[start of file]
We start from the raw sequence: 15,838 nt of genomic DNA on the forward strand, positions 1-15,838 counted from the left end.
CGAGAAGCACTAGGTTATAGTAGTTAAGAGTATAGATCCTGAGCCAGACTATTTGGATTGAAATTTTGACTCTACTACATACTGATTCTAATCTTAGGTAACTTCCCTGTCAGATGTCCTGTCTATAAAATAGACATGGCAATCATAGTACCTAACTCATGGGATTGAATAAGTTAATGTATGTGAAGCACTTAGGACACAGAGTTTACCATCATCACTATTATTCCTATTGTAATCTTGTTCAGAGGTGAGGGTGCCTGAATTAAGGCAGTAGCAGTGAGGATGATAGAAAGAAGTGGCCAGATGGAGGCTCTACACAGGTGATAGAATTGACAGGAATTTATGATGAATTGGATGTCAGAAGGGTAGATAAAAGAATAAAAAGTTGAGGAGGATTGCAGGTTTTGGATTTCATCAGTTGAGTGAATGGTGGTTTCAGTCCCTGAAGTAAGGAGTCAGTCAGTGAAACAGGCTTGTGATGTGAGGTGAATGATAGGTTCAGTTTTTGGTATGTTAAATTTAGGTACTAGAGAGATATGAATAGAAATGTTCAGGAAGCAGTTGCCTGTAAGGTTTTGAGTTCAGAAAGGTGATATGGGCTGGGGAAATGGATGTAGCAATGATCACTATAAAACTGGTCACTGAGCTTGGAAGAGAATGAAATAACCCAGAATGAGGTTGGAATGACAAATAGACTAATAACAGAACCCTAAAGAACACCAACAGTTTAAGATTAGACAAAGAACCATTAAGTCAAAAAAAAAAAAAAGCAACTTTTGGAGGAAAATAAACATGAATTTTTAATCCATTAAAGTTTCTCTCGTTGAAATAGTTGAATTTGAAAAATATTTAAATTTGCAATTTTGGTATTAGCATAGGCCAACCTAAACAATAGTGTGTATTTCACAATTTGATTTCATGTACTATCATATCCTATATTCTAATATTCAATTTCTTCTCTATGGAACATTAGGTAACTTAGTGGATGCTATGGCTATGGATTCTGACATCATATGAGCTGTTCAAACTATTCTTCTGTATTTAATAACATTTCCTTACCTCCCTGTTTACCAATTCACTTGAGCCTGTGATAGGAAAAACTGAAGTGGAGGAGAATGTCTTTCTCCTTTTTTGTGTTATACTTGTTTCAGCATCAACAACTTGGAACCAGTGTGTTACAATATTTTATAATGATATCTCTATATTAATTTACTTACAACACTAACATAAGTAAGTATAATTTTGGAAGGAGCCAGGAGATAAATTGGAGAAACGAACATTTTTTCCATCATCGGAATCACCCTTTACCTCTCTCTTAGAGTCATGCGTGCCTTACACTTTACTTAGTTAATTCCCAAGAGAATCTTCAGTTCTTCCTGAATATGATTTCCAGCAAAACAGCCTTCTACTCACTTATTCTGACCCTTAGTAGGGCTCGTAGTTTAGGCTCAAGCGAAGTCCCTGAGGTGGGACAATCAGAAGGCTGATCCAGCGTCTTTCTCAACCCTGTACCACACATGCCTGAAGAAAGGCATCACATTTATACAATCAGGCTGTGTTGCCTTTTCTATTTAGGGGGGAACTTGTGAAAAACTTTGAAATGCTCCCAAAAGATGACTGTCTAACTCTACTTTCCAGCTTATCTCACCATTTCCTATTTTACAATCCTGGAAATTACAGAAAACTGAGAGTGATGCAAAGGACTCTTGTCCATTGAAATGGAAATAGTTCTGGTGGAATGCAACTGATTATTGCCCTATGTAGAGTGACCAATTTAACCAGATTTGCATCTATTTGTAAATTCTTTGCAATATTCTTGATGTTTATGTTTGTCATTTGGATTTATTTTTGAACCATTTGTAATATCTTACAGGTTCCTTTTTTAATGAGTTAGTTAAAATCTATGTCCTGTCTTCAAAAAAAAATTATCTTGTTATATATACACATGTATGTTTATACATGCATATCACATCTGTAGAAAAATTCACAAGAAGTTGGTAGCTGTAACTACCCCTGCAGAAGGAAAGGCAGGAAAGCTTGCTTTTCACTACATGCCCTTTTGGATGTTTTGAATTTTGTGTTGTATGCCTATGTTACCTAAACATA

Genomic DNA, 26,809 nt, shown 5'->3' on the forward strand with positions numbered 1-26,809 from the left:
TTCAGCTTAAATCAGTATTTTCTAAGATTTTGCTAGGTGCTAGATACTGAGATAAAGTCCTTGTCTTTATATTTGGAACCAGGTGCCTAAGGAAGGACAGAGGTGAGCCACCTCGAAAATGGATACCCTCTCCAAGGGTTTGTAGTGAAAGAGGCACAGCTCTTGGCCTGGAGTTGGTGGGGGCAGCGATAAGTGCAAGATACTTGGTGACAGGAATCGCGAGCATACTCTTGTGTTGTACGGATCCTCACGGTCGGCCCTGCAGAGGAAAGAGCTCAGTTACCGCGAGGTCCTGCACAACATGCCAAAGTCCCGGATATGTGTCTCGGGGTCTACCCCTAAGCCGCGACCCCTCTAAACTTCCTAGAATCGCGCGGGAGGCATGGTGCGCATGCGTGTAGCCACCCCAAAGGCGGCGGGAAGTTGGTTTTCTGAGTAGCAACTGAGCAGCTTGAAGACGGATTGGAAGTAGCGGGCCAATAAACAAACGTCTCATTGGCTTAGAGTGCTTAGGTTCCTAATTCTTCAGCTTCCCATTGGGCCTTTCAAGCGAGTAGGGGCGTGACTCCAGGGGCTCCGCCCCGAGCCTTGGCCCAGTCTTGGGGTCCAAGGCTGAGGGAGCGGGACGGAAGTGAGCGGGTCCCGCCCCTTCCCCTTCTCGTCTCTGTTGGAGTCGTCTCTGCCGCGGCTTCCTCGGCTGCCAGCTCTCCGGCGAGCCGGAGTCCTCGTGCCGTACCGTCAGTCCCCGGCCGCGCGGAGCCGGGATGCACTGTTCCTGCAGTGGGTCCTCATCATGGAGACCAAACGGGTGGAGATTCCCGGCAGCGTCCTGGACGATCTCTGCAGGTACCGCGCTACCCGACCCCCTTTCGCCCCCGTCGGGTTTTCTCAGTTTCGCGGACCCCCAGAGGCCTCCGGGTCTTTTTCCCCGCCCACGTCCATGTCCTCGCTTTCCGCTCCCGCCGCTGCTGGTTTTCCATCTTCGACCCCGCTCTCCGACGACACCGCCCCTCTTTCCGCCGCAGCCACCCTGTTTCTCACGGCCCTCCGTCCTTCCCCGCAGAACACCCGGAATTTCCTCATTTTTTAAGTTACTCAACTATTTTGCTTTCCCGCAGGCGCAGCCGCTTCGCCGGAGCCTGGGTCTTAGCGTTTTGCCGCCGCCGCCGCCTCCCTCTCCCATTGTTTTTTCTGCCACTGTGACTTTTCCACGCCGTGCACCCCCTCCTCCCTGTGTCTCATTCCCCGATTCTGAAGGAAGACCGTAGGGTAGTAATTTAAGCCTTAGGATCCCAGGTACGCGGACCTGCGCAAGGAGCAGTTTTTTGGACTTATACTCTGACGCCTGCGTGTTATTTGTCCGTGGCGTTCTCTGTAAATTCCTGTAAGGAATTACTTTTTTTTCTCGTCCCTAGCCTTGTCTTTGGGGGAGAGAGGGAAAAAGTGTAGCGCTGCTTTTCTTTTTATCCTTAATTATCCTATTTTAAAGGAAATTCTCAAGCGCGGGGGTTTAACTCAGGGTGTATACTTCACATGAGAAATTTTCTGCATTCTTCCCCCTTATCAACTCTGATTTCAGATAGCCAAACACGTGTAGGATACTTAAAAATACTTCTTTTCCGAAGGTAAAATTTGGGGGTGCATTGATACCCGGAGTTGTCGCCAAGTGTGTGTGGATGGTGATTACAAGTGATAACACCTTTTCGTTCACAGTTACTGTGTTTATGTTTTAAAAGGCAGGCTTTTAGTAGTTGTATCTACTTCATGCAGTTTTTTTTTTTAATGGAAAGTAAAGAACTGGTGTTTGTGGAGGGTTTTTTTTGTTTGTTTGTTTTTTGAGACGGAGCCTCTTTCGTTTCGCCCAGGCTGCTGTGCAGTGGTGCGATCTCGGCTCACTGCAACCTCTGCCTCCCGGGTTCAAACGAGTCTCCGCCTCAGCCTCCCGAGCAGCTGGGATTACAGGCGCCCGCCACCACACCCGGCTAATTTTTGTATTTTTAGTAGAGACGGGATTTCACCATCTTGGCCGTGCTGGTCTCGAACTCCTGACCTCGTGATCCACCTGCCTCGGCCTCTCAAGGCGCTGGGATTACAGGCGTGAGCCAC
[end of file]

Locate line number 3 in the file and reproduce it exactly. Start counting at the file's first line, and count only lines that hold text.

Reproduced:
Genomic DNA, 26,809 nt, shown 5'->3' on the forward strand with positions numbered 1-26,809 from the left: